Written by: Geoffrey Mitchell
The Louisiana Supreme Court’s anticipated, though not entirely unexpected, decision in Martin v. Thomas, 2021-01490 (La. 06/29/22) has been issued. One cannot help but wonder how the ruling will be used to bolster plaintiffs’ use of trial tactics like the Reptile Method or conscious of the community?
In a case of first impression, the Court unanimously rejected contrary caselaw developed and applied by the majority of federal and state appellate courts and held that an employer is not entitled to summary judgment dismissal of direct negligence claims “by stipulating that the employee was in the course and scope of employment.”
Consequently, in addition to vicarious liability for damages caused by the employee’s fault, the employer now faces direct liability for damages which a jury determines was caused by the employer’s negligence in hiring, training, supervising, or retaining the employee, or in negligently entrusting the employee with an activity or instrumentality, such as a commercial vehicle, that caused damage. Essentially, even when they may not have any legitimate bearing on the allocation of fault, the employer’s hiring, training, supervision, and retention policies and procedures will most likely take center stage in discovery and at trial.
Typical of the situations where the issue of negligent hiring is often raised, the Martin case arose out of an accident involving a commercial logging tractor-trailer after work hours. The employee had permission to drive his unloaded rig to his home. The accident occurred while he was attempting to back the rig into his driveway across a dark, wet road. The plaintiff sustained serious injuries and sued the employee, the employer, and its insurer for damages, asserting general negligence claims against the employee and a vicarious liability claim against the employer. In the answer, the defendant employer stipulated that the accident had occurred in the course and scope of the driver’s employment.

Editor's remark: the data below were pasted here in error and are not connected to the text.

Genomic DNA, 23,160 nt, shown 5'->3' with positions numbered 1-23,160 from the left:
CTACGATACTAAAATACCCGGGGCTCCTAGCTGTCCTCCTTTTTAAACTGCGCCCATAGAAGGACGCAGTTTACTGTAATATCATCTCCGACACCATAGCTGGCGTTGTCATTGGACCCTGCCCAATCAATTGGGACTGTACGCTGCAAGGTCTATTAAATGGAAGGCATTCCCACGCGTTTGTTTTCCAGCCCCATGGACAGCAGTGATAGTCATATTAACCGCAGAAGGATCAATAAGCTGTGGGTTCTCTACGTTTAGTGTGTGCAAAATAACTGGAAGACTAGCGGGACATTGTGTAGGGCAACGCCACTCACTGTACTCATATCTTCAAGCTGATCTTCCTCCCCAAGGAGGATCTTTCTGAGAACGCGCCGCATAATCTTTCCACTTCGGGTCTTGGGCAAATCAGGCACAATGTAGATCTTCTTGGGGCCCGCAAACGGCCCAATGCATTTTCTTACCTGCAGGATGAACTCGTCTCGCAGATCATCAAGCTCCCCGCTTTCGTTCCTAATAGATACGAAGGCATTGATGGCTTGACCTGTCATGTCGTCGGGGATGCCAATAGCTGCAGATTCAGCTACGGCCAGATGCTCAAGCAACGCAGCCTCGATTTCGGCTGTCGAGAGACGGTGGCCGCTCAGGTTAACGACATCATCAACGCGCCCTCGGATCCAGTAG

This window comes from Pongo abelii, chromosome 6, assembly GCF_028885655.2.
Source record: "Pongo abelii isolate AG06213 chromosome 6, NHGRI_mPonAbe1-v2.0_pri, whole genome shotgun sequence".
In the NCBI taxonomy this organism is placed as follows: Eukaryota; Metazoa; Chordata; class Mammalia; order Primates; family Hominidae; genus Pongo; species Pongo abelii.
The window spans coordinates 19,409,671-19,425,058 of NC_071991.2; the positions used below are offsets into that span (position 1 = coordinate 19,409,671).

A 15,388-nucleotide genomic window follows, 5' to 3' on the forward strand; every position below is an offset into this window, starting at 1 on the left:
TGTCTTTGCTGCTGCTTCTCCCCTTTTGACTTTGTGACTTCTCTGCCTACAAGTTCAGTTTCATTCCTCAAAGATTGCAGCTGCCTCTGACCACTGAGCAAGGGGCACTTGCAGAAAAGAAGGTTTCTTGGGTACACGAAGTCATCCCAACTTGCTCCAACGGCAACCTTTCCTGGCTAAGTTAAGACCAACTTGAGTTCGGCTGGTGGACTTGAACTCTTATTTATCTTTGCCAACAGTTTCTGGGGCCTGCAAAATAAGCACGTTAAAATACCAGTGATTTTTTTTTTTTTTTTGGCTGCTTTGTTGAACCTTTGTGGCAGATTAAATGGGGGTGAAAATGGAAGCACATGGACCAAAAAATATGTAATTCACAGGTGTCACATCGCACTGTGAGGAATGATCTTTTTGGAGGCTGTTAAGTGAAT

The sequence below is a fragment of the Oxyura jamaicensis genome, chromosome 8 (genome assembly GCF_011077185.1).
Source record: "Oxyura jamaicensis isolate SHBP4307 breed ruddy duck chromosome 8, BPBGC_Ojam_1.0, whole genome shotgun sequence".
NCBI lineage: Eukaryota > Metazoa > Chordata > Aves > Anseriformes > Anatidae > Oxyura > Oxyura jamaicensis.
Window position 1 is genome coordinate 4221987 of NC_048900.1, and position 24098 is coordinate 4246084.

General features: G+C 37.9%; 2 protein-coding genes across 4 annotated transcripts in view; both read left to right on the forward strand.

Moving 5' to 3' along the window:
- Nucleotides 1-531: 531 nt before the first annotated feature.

Three years later, plaintiff obtained leave to amend his petition to assert fourteen (14) separate acts of negligence against the employer, including the breach of its duty “to formulate, institute and implement hiring, supervision, training, and retention procedures which could have and should have prevented the acts and omissions complained of [and which] encompassed the risk of the particular harm sustained by Plaintiff.”
Because Defendants had already stipulated that the accident occurred during the course and scope of the driver’s employment, the employer sought summary judgment dismissing the allegations of direct negligence asserted in the amended petition. Relying on caselaw developed and applied by the majority of federal and state appellate courts that direct negligence claims against an employer are “subsumed” by the employee’s negligence after fault has been established, the trial court agreed and granted partial summary judgment. The Second Circuit affirmed.